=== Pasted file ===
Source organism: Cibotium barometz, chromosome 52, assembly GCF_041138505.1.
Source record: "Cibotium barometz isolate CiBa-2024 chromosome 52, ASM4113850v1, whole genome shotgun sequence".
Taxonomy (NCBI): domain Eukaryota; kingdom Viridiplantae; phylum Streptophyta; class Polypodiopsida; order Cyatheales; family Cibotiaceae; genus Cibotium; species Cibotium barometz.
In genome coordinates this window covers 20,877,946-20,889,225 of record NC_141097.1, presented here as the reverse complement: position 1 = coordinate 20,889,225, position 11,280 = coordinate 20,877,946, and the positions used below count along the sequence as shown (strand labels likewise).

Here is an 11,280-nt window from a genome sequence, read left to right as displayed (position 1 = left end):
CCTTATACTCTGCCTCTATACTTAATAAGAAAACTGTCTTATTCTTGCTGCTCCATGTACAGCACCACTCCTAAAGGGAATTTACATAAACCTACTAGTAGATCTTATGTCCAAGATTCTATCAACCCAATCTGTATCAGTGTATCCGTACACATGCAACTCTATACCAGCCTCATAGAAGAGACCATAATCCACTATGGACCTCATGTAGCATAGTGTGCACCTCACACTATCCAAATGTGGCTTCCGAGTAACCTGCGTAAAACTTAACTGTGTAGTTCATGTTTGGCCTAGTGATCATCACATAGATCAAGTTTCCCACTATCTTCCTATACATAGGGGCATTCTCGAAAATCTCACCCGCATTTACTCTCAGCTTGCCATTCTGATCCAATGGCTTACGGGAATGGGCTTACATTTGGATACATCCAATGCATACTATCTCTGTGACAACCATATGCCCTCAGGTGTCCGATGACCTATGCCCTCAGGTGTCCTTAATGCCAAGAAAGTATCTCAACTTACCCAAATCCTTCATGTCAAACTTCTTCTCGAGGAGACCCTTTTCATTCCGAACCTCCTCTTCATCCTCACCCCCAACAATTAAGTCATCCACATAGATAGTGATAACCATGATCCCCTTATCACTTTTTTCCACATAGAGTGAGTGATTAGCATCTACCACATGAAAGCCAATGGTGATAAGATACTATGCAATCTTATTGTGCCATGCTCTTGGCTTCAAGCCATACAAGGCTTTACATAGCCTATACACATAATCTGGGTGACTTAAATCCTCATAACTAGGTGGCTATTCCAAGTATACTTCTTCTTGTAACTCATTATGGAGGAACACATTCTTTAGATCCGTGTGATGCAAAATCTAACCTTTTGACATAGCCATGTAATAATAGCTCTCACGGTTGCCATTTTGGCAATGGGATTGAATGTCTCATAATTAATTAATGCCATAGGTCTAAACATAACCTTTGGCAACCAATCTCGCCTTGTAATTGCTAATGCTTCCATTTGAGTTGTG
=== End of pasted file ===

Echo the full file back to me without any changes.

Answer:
Source organism: Cibotium barometz, chromosome 52, assembly GCF_041138505.1.
Source record: "Cibotium barometz isolate CiBa-2024 chromosome 52, ASM4113850v1, whole genome shotgun sequence".
Taxonomy (NCBI): domain Eukaryota; kingdom Viridiplantae; phylum Streptophyta; class Polypodiopsida; order Cyatheales; family Cibotiaceae; genus Cibotium; species Cibotium barometz.
In genome coordinates this window covers 20,877,946-20,889,225 of record NC_141097.1, presented here as the reverse complement: position 1 = coordinate 20,889,225, position 11,280 = coordinate 20,877,946, and the positions used below count along the sequence as shown (strand labels likewise).

Here is an 11,280-nt window from a genome sequence, read left to right as displayed (position 1 = left end):
CCTTATACTCTGCCTCTATACTTAATAAGAAAACTGTCTTATTCTTGCTGCTCCATGTACAGCACCACTCCTAAAGGGAATTTACATAAACCTACTAGTAGATCTTATGTCCAAGATTCTATCAACCCAATCTGTATCAGTGTATCCGTACACATGCAACTCTATACCAGCCTCATAGAAGAGACCATAATCCACTATGGACCTCATGTAGCATAGTGTGCACCTCACACTATCCAAATGTGGCTTCCGAGTAACCTGCGTAAAACTTAACTGTGTAGTTCATGTTTGGCCTAGTGATCATCACATAGATCAAGTTTCCCACTATCTTCCTATACATAGGGGCATTCTCGAAAATCTCACCCGCATTTACTCTCAGCTTGCCATTCTGATCCAATGGCTTACGGGAATGGGCTTACATTTGGATACATCCAATGCATACTATCTCTGTGACAACCATATGCCCTCAGGTGTCCGATGACCTATGCCCTCAGGTGTCCTTAATGCCAAGAAAGTATCTCAACTTACCCAAATCCTTCATGTCAAACTTCTTCTCGAGGAGACCCTTTTCATTCCGAACCTCCTCTTCATCCTCACCCCCAACAATTAAGTCATCCACATAGATAGTGATAACCATGATCCCCTTATCACTTTTTTCCACATAGAGTGAGTGATTAGCATCTACCACATGAAAGCCAATGGTGATAAGATACTATGCAATCTTATTGTGCCATGCTCTTGGCTTCAAGCCATACAAGGCTTTACATAGCCTATACACATAATCTGGGTGACTTAAATCCTCATAACTAGGTGGCTATTCCAAGTATACTTCTTCTTGTAACTCATTATGGAGGAACACATTCTTTAGATCCGTGTGATGCAAAATCTAACCTTTTGACATAGCCATGTAATAATAGCTCTCACGGTTGCCATTTTGGCAATGGGATTGAATGTCTCATAATTAATTAATGCCATAGGTCTAAACATAACCTTTGGCAACCAATCTCGCCTTGTAATTGCTAATGCTTCCATTTGAGTTGTG